If you’ve been a chronic dieter, struggled with weight issues, or tried to improve your overall health again and again only to fail, then you have to know that almost every health professional would recommend exercise as part of the formula. And yet, many people seem to hate exercise. What gives?
Maybe the type of exercise you try is just not a good fit for your goals or personality. Maybe the payoff from exercise was not the model’s body you were hoping for, so you abandoned it completely. Maybe you only know about walking, jogging or running and they all seem too tough, too boring, too “you fill in the blank.” Maybe you got injured during a workout and so you blame exercise, and don’t want to try again. Maybe you don’t like to sweat. Maybe you think you will sustain harm if you exercise, because you are so overweight. Maybe you don’t know the first thing about exercise, and refuse to hire a professional to help you, or you can’t afford one. Or maybe you feel daunted because even the exercise gurus can’t seem to agree on what formula of exercise is best.
Whatever your excuse…..get over it. And let’s find a formula that can work for you.
Just move more
All the experts, including myself, agree that simply adding more physical movement to your day will help you to burn more calories, keep your metabolic rate engaged and optimal, and provide health benefits. That means walking to work, even part of the way. It means climbing stairs when possible. It means getting up from your work desk to walk around and stretch and even do some squats. It means fitting in some movement during your lunch break or when you take a coffee break.
Sitting still for too many hours allows blood to pool in your legs, setting up vulnerable individuals (with circulatory issues) to swelling of the lower extremities and even raising the risk of a venous thrombosis. It can also lead to a lower metabolic rate, because of a prolonged sedentary experience. You are not burning a whole lot of calories during the day if you are sitting down for most of the day. And yet, you are eating plenty of calories. That is not a good recipe for weight loss or optimal health.
What’s the right exercise formula?
There’s a saying in the dieting world that the “right diet for you is the one YOU will stick with long term.” So even if Weight Watchers or Jenny Craig is working for your friends, it may not be a good match for you. Similarly, you may need to realize that the exercise program working for your friend, or the ones you see on TV promising amazing results, may not be appropriate for your goal or be sustainable.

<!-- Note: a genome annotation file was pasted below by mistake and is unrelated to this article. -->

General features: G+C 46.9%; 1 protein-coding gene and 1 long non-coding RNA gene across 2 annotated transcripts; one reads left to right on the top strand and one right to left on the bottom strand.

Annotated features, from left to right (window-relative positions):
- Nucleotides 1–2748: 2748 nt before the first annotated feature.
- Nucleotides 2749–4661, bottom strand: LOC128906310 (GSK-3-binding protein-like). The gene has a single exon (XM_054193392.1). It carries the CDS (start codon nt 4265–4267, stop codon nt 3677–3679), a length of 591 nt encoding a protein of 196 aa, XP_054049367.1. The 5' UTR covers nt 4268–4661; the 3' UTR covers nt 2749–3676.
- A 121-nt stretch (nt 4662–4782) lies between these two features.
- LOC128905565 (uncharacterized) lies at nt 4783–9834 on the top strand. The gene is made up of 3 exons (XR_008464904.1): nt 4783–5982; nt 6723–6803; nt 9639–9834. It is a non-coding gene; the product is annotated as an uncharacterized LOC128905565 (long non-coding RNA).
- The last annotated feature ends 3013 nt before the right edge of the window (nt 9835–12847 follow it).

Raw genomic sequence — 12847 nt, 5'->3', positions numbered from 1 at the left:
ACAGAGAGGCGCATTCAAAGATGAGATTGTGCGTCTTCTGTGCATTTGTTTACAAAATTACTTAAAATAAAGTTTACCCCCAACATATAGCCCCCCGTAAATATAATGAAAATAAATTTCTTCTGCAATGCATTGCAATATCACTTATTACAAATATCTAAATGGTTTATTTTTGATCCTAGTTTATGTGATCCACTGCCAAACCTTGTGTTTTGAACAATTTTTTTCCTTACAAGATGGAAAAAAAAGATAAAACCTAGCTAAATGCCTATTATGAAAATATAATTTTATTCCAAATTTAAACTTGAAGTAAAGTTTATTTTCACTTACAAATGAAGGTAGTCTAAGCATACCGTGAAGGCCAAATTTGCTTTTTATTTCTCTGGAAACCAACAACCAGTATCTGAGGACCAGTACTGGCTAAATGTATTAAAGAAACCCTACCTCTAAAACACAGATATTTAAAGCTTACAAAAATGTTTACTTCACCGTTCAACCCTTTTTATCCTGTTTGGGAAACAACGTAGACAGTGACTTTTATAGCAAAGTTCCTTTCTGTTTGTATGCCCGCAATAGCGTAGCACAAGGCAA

What you do need to acknowledge is that you probably have to commit to more exercise than you’d like. Yes, 30 minutes of exercise three times a week helps to confer basic health benefits, but it will take a lot more than that to help you to burn calories, build muscle mass and achieve significant weight and health goals. And yes, a more consistent and vigorous exercise effort will also allow you to eat a bit more while still shedding weight.
A good formula for an exercise program is 30 to 60 minutes of aerobic exercise activities that raise your heart rate for an extended period of time, like vigorous walking, jogging, running, swimming or using aerobic gym equipment like a stationary bike or elliptical machine, four to six days a week (obviously building up to this formula over weeks or months), which should include working out with free weights or weight machines two to three days a week. That may sound like an impossible task, but consider that if we're awake for 14 to 16 hours a day, it's a reasonable fraction of your day's activities. It does require planning and possibly splitting up your exercise on certain days.